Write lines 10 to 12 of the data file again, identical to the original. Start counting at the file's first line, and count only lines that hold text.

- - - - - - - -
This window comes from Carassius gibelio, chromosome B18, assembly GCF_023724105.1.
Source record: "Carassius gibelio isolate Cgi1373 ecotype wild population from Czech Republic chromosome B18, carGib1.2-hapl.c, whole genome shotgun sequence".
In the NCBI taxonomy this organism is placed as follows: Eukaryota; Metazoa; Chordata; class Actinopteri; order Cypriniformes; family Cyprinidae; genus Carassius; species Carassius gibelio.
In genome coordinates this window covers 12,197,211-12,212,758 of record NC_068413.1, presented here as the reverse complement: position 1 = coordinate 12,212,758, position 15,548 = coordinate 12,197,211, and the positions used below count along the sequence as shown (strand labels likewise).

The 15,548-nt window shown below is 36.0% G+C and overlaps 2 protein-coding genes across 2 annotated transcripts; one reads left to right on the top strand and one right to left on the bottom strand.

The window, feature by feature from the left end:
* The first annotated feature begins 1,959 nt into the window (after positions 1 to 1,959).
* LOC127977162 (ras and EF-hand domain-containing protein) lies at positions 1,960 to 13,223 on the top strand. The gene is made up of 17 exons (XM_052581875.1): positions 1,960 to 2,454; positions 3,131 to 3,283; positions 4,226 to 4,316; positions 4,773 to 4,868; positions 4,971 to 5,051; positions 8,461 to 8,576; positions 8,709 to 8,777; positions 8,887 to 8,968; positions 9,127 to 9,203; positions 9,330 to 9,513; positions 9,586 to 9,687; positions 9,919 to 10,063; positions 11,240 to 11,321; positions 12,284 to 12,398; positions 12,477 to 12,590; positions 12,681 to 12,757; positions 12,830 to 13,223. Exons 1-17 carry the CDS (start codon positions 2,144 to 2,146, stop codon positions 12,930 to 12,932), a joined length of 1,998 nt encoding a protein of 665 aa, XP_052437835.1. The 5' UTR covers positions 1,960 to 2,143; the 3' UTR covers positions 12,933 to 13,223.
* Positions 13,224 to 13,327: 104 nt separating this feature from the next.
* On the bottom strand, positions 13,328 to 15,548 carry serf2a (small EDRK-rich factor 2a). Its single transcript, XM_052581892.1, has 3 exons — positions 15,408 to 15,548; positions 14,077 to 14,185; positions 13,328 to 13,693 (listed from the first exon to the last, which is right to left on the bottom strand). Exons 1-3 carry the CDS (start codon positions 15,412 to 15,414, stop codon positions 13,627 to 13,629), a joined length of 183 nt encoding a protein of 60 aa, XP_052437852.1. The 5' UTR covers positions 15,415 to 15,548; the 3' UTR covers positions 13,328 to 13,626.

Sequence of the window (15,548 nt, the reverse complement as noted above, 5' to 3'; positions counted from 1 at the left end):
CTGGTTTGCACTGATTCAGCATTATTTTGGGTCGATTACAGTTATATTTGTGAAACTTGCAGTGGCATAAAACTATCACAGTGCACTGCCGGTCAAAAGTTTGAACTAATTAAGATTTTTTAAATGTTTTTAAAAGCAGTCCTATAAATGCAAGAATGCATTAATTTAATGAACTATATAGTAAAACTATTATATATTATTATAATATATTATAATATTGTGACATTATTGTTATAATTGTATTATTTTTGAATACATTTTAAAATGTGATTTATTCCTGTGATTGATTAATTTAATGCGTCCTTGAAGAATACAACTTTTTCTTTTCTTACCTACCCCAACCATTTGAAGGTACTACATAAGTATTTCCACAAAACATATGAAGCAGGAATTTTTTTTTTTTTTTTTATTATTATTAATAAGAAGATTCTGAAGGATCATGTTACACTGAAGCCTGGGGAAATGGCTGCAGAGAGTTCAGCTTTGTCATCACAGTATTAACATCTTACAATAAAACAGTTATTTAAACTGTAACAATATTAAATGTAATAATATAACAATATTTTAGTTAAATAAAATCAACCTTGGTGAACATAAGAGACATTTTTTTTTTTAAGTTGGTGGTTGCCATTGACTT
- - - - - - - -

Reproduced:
* On the bottom strand, positions 13,328 to 15,548 carry serf2a (small EDRK-rich factor 2a). Its single transcript, XM_052581892.1, has 3 exons — positions 15,408 to 15,548; positions 14,077 to 14,185; positions 13,328 to 13,693 (listed from the first exon to the last, which is right to left on the bottom strand). Exons 1-3 carry the CDS (start codon positions 15,412 to 15,414, stop codon positions 13,627 to 13,629), a joined length of 183 nt encoding a protein of 60 aa, XP_052437852.1. The 5' UTR covers positions 15,415 to 15,548; the 3' UTR covers positions 13,328 to 13,626.

Sequence of the window (15,548 nt, the reverse complement as noted above, 5' to 3'; positions counted from 1 at the left end):
CTGGTTTGCACTGATTCAGCATTATTTTGGGTCGATTACAGTTATATTTGTGAAACTTGCAGTGGCATAAAACTATCACAGTGCACTGCCGGTCAAAAGTTTGAACTAATTAAGATTTTTTAAATGTTTTTAAAAGCAGTCCTATAAATGCAAGAATGCATTAATTTAATGAACTATATAGTAAAACTATTATATATTATTATAATATATTATAATATTGTGACATTATTGTTATAATTGTATTATTTTTGAATACATTTTAAAATGTGATTTATTCCTGTGATTGATTAATTTAATGCGTCCTTGAAGAATACAACTTTTTCTTTTCTTACCTACCCCAACCATTTGAAGGTACTACATAAGTATTTCCACAAAACATATGAAGCAGGAATTTTTTTTTTTTTTTTTATTATTATTAATAAGAAGATTCTGAAGGATCATGTTACACTGAAGCCTGGGGAAATGGCTGCAGAGAGTTCAGCTTTGTCATCACAGTATTAACATCTTACAATAAAACAGTTATTTAAACTGTAACAATATTAAATGTAATAATATAACAATATTTTAGTTAAATAAAATCAACCTTGGTGAACATAAGAGACATTTTTTTTTTTAAGTTGGTGGTTGCCATTGACTT